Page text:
Follow your master of ceremonies through Human Body Theater, where you’ll get a theatrical revue of each and every biological system of the human body. Starting out as a skeleton, our tour guide puts on a new layer of her costume (her body) with each “act.” By turns goofy and intensely informative, Human Body Theater is incredibly entertaining.
We last caught up with Maris Wicks (and this book) during a previous blog tour in which she was interviewed by Jorge Aguirre and Rafael Rosado for Children’s Book Week. If you’ve got a few minutes, go take a look. It sheds some light on her background and motivation and how the book came to be.
(previous interviews in this series can be found here.)
Welcome to another installment of Questions From a Kid. Today, Zoey chats with author Tom Angleberger.
To say that Zoey is a fan of his is a massive understatement. We first encountered the Origami Yoda books on a roadtrip. We had gone to the library to stock up on some audiobooks, and Zoey grabbed the first two books in the series: The Strange Case of Origami Yoda and Darth Paper Strikes Back. She was already a Star Wars fan, and she was really intrigued by the covers of each book.
That turned out to be the easiest road trip ever. Both kids were riveted to the stories and barely spoke at all. Heaven.
Pokemon is a relatively new visitor in my house. Believe it or not, the franchise has been around since 1995! I’ve always been aware of it, but I was just never a fan. I never get sucked into the video games, collectible card game, or animation.
But it’s still around . . . and still more popular than ever! And, thanks to school, my kids have now discovered Pikachu, Ash, and all the rest. As of now, their exposure has been limited to the shows available on Netflix and a few cards they’ve picked up from who knows where. But somehow they still know the names of about 1,000 different Pokemon.
So it was much joy that they tore into two new Pokemon toys from TOMY: Ash’s Arena Challenge and Battle Moves Pikachu. Did they live up to the excitement?
This year’s incarnation of the Disney On Ice show is called 100 Years of Magic. Why 100 years? Good question. As far as I can tell, that name is just figurative. Almost nothing of lasting significance happened in 1915, and it wasn’t until 1923 that Walt and Roy Disney moved to Hollywood and set up their first animation studio.
Oswald the Lucky Rabbit first appeared in 1926, and Mickey Mouse made his debut (with sound) in Steamboat Willy in 1928. So if we’re really meant to celebrate 100 years of magic with these characters, we still have a ways to go. But “87 Years of Magic” doesn’t have quite the same ring to it.
If you’re unfamiliar with the Disney On Ice shows, check out our review of last year’s show: World of Fantasy. It should give you a good idea of what to expect: Mickey acts as host, a variety of characters perform routines to well-known songs, Anna and Elsa serenade the crowd, and there’s a big finale at the end with everyone.
- LEGO Star Wars Character Encyclopedia: Updated and Expanded
- written by Hannah Dolan, Elizabeth Dowsett, Clare Hibbert, Shari Last, & Victoria Taylor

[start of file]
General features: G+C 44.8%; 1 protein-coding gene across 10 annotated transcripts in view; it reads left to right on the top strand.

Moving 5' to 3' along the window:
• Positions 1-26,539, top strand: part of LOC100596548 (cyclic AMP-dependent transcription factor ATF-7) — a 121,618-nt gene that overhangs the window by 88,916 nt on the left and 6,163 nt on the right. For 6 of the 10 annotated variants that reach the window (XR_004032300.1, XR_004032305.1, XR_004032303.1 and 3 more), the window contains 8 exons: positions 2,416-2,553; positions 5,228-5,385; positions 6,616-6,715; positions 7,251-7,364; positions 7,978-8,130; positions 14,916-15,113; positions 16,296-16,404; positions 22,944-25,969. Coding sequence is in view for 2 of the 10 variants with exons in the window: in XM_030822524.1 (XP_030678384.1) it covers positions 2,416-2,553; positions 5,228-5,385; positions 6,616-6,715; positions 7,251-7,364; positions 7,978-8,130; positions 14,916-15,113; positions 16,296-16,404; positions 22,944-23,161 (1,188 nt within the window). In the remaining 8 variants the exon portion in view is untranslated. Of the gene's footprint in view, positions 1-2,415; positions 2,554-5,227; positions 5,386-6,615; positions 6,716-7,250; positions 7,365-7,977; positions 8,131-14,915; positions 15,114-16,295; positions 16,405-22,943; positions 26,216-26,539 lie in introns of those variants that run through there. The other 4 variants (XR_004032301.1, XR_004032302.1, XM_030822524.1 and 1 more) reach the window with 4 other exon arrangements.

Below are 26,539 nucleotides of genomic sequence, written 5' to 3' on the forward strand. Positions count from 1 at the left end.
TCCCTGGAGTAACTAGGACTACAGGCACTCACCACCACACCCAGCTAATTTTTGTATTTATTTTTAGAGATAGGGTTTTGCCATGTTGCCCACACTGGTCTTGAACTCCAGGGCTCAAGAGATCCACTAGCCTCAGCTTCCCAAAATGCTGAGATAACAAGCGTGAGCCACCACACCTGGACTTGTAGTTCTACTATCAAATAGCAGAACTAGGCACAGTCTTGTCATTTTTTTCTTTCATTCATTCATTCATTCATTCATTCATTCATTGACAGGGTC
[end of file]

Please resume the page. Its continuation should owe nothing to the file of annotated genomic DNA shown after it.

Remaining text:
- published by DK (2015)
- Roar Score: 5/5
I don’t even know what to say about this one. If you like Star Wars, if you like LEGO, if you like awesomeness . . . then this one practically sells itself.
The LEGO Star Wars Character Encyclopedia is essentially a comprehensive guide to every Star Wars minifigure every produced. And since it’s a DK book, that means it’s chock full of excellent photos and goodies. Each page features a close-up, highly detailed photo of one minifigure. Surrounding the photo is a bit of flavor text, describing the character/figure; a data file identifying when the figure was first released, which set it came in, and what accessories it came with; and information about any significant variations that have been released.
It’s basically more information that you ever wanted to know about LEGO Star Wars minifigures, but it makes for downright fascinating browsing.
(previous interviews in this series can be found here.)
Welcome to another installment of Questions From a Kid. Today, Zoey chats with author Jennifer Holm.
Zoey first became aware of Jennifer through Sunny Side Up, a recent graphic novel from Scholastic/Graphix that tells the story of Sunny Lewin, a young girl who spends the summer of 1976 with her grandfather in Florida. Jennifer worked on the book with her younger brother, Matthew Holm, who did the art.
Today, it’s my absolute pleasure to take part in the Fable Comics blog tour hosted by First Second Books / Macmillan Kids.
In the tradition of Nursery Rhyme Comics and Fairy Tale Comics, First Second and editor Chris Duffy bring us Fable Comics–a phenomenal anthology of 28 different fables from almost as many artists. Featuring the enormous talent of cartoonists such as James Kochalka, Jaime Hernandez, Maris Wicks, Liniers, and Roger Langridge, Fable Comics presents stories of gods, animals, and humans who get themselves into and (sometimes) out of trouble…with the requisite moral at the end.
As part of the blog tour, The Roarbots is pleased to present the eighth installment in the book (and the tour): “The Old Man and Death” by Eleanor Davis.